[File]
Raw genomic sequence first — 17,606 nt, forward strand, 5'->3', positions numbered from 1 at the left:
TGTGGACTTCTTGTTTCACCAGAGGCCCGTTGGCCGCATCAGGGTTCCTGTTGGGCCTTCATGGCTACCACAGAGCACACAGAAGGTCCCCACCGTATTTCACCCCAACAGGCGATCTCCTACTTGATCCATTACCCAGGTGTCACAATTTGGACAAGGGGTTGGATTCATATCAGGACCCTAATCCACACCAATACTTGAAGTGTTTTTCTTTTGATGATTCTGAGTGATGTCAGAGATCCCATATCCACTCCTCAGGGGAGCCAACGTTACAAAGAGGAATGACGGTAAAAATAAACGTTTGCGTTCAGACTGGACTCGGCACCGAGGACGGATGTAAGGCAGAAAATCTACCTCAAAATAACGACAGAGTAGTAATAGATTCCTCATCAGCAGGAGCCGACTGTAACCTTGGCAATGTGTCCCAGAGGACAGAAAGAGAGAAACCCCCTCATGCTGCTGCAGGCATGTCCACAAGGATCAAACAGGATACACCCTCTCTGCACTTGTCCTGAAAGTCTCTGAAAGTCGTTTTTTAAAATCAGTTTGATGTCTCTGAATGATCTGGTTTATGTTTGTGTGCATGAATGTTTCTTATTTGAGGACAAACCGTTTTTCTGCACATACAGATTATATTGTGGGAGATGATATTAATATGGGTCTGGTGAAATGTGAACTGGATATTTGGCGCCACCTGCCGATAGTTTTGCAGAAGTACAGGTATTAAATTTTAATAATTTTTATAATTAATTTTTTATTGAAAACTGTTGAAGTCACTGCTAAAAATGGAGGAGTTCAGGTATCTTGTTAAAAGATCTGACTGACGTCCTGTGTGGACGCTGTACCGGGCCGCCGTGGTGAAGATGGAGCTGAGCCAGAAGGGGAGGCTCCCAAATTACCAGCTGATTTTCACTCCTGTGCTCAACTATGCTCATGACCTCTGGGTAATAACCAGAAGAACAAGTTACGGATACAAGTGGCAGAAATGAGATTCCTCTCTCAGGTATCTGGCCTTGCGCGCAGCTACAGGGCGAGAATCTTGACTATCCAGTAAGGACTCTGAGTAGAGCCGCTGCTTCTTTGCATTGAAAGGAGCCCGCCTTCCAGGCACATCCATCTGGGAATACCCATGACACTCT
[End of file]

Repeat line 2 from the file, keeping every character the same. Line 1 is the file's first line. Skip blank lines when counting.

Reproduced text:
TGTGGACTTCTTGTTTCACCAGAGGCCCGTTGGCCGCATCAGGGTTCCTGTTGGGCCTTCATGGCTACCACAGAGCACACAGAAGGTCCCCACCGTATTTCACCCCAACAGGCGATCTCCTACTTGATCCATTACCCAGGTGTCACAATTTGGACAAGGGGTTGGATTCATATCAGGACCCTAATCCACACCAATACTTGAAGTGTTTTTCTTTTGATGATTCTGAGTGATGTCAGAGATCCCATATCCACTCCTCAGGGGAGCCAACGTTACAAAGAGGAATGACGGTAAAAATAAACGTTTGCGTTCAGACTGGACTCGGCACCGAGGACGGATGTAAGGCAGAAAATCTACCTCAAAATAACGACAGAGTAGTAATAGATTCCTCATCAGCAGGAGCCGACTGTAACCTTGGCAATGTGTCCCAGAGGACAGAAAGAGAGAAACCCCCTCATGCTGCTGCAGGCATGTCCACAAGGATCAAACAGGATACACCCTCTCTGCACTTGTCCTGAAAGTCTCTGAAAGTCGTTTTTTAAAATCAGTTTGATGTCTCTGAATGATCTGGTTTATGTTTGTGTGCATGAATGTTTCTTATTTGAGGACAAACCGTTTTTCTGCACATACAGATTATATTGTGGGAGATGATATTAATATGGGTCTGGTGAAATGTGAACTGGATATTTGGCGCCACCTGCCGATAGTTTTGCAGAAGTACAGGTATTAAATTTTAATAATTTTTATAATTAATTTTTTATTGAAAACTGTTGAAGTCACTGCTAAAAATGGAGGAGTTCAGGTATCTTGTTAAAAGATCTGACTGACGTCCTGTGTGGACGCTGTACCGGGCCGCCGTGGTGAAGATGGAGCTGAGCCAGAAGGGGAGGCTCCCAAATTACCAGCTGATTTTCACTCCTGTGCTCAACTATGCTCATGACCTCTGGGTAATAACCAGAAGAACAAGTTACGGATACAAGTGGCAGAAATGAGATTCCTCTCTCAGGTATCTGGCCTTGCGCGCAGCTACAGGGCGAGAATCTTGACTATCCAGTAAGGACTCTGAGTAGAGCCGCTGCTTCTTTGCATTGAAAGGAGCCCGCCTTCCAGGCACATCCATCTGGGAATACCCATGACACTCT